Yugoslav Mauser rifle (post WWII) crest study
Yugo Crest Study
I snagged this carving image off an auction site. It sold for a pretty fair amount. I've no idea who the winner was. If you're here and object to my using it, lemme know and I'll yank it. If you just would like recognition, sing out!
Many here are aware I have been trying to run a study on the various crests stamped upon the receiver rings of Yugoslavia's post WWII military Mauser rifles. I was invited to post it here for a sticky some little while ago.
My apologies for not getting it posted sooner but, I have been much occupied otherwise. It has become clear to me that I cannot get this all posted at one time so I'm going to make this an introduction, present what I'm trying to do, hope to accomplish, and give some idea what I have learned so far. I will present the bare bones here now so we can get this anchored, and then I will build on it as I can. Then with your help, maybe we can learn more about these rifles and perhaps how to better judge when and where they were made/reworked.
Thank you and the owners of this forum for extending me this opportunity.
I've observed that there is a wide range of variety in the crests applied to post WWII Yugoslavian Military Mauser rifles. This is due to the fact that the tools used to make these impressions were individually hand cut by different artisans. The many variations come, in part at least, from the difference in skill levels and the whim of the maker. There may have been a difference in available patterns as well because there are one of two major design characteristic visible in every crest.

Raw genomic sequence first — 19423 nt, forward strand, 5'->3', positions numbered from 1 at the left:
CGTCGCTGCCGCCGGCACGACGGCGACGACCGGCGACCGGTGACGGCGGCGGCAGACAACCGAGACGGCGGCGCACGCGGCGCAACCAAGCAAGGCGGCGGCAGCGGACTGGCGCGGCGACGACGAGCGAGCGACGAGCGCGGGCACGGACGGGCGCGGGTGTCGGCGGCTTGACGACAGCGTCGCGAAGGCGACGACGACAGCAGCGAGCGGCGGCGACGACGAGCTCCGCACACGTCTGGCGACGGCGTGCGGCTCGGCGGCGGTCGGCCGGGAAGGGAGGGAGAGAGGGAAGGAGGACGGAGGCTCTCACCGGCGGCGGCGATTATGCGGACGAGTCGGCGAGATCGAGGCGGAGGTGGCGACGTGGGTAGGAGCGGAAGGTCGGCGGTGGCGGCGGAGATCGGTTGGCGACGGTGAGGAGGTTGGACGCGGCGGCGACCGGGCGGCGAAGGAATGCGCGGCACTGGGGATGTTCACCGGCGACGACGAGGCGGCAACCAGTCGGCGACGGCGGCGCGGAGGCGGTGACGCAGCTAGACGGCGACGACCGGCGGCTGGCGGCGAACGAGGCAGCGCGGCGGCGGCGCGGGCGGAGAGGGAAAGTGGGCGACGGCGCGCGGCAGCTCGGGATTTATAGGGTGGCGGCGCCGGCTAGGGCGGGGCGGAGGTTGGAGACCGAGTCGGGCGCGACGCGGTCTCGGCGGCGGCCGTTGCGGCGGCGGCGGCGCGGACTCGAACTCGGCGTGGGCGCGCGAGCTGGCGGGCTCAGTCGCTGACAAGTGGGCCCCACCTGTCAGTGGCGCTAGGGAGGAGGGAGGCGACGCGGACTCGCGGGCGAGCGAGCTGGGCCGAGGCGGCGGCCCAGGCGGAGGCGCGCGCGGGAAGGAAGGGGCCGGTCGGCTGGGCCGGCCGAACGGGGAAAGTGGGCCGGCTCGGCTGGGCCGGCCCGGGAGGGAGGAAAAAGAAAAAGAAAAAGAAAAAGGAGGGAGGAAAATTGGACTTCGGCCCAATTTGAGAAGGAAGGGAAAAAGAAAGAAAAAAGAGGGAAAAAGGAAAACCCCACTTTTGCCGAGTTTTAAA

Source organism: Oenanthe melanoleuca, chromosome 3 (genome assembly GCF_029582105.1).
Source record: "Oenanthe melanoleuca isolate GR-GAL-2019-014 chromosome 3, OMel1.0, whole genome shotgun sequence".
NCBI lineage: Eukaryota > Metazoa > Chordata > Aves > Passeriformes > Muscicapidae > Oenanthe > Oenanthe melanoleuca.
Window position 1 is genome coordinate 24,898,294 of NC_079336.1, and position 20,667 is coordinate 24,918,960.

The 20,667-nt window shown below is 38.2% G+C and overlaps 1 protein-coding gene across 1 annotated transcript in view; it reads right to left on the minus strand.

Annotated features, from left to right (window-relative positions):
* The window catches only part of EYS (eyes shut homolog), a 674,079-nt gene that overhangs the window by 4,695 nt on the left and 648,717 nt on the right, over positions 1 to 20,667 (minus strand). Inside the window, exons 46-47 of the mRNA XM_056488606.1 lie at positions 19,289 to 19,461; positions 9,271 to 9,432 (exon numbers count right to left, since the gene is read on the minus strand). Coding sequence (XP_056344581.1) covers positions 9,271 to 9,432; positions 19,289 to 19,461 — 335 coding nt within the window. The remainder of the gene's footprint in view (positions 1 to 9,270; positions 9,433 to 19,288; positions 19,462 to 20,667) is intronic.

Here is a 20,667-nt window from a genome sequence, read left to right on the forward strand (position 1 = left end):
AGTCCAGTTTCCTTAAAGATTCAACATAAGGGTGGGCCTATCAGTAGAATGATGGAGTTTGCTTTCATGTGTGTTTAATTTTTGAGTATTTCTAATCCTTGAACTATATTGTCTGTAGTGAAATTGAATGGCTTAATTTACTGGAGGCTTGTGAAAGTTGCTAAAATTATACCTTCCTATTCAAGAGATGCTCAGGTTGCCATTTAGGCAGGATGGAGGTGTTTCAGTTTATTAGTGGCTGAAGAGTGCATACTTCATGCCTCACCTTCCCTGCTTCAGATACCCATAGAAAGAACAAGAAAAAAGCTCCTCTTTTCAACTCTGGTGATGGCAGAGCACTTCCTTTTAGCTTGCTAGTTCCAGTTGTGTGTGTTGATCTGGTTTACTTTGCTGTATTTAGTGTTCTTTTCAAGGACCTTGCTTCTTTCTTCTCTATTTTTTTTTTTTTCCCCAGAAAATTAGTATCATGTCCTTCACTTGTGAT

reference: I had this comment in an email from Branko (Bogdanovic- Author of "Serbian & Yugoslav Mauser Rifles," Zastava Historian and researcher for the Milkitary Museum- Belgrade) ... First of all, the crest design itself was not strictly regulated. Separate tools were made in each factory and workshop and crest shape depended on toolmaker's skill. The same applies to the inscriptions as well. They were all either engraved or stamped. (As in Hadzici's TRZ.5) Elektropenciling only started to be applied for the first time on the semiautomatic rifle PAP M1959. (sks) Branko
The crest design under discussion is the Post WWII Communist crest applied to the receiver rings of Yugoslavia's Mauser rifles. It is basically well known- 5 torches (a 6th was added in 1963 but this version will not appear on our Mausers) w/in a wreath of wheat stalks crossed at the bottom. These wreath stems should officially (I believe) be crossed left over right. But the ends can be seen either way about equally on the stamps. Whether this is the result of carelessness or perhaps dyslexia on the part of the tool makers or variations in available patterns is unknown.
Concerning patterns, there appears to have been, as noted above, two distinctly different design variations available to the tool makers. Details may change: whether the crest be crude or refined, the number of grain seeds represented, the size and consistency of the star, the wreath, the arrangement of the torches and their flames, all details may vary. But, there will consistently be one of two features. The crest will either be circular, round as a circle or, ovoid as in an elongated circle or 'egg shaped.'